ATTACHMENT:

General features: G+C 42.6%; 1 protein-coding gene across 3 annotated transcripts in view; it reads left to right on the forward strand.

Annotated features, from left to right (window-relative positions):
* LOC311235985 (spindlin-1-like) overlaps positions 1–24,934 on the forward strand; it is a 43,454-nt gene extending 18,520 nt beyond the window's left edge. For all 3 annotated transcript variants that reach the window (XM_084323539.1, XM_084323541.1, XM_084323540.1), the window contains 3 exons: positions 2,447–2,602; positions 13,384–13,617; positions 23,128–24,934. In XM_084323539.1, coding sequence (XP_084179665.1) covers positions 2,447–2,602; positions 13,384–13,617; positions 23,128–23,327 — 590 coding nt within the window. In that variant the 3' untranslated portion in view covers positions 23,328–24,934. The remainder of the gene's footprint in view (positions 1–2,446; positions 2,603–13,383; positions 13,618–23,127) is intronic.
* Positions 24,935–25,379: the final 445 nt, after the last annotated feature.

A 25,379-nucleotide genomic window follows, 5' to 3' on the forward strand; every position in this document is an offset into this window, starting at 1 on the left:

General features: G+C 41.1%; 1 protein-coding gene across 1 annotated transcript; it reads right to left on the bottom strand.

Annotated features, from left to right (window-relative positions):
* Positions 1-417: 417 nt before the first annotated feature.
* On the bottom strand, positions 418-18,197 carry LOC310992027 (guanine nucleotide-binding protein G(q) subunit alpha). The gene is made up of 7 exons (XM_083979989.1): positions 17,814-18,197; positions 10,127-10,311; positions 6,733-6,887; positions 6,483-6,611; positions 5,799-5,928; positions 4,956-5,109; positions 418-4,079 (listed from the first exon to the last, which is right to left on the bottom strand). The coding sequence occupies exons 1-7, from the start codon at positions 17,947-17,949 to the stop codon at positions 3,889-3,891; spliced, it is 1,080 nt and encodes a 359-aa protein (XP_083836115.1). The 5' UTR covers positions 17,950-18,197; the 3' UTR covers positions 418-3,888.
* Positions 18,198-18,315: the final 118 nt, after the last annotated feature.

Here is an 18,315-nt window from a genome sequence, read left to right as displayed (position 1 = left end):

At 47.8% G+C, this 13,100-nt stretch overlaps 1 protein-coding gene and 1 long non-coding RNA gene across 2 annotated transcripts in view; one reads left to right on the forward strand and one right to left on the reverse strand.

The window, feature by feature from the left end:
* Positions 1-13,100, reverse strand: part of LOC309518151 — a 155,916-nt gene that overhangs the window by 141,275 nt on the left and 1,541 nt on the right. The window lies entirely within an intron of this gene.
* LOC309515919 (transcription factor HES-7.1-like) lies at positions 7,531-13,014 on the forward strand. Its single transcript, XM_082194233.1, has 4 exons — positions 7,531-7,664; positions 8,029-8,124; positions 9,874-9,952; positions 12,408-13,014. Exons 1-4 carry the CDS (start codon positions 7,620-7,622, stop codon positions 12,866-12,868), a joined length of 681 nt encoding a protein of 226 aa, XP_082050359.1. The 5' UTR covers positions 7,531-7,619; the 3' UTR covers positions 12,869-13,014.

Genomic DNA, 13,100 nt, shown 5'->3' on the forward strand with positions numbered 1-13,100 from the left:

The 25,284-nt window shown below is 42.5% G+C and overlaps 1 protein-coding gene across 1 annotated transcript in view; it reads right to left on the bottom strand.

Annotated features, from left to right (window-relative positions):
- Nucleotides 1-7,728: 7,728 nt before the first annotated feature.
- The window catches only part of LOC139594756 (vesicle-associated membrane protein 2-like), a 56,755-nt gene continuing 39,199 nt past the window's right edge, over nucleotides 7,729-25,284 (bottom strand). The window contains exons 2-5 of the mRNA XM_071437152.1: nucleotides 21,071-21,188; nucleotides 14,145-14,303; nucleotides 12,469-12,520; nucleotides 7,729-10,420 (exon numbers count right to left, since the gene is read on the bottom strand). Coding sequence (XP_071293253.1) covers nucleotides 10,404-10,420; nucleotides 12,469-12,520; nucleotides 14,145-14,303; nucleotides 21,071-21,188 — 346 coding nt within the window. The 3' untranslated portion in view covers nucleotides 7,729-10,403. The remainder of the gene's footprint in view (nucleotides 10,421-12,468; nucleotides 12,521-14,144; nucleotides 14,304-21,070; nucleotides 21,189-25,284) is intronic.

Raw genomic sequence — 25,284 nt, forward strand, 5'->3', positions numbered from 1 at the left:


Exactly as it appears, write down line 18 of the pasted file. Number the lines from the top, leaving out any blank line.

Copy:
Annotated features, from left to right (window-relative positions):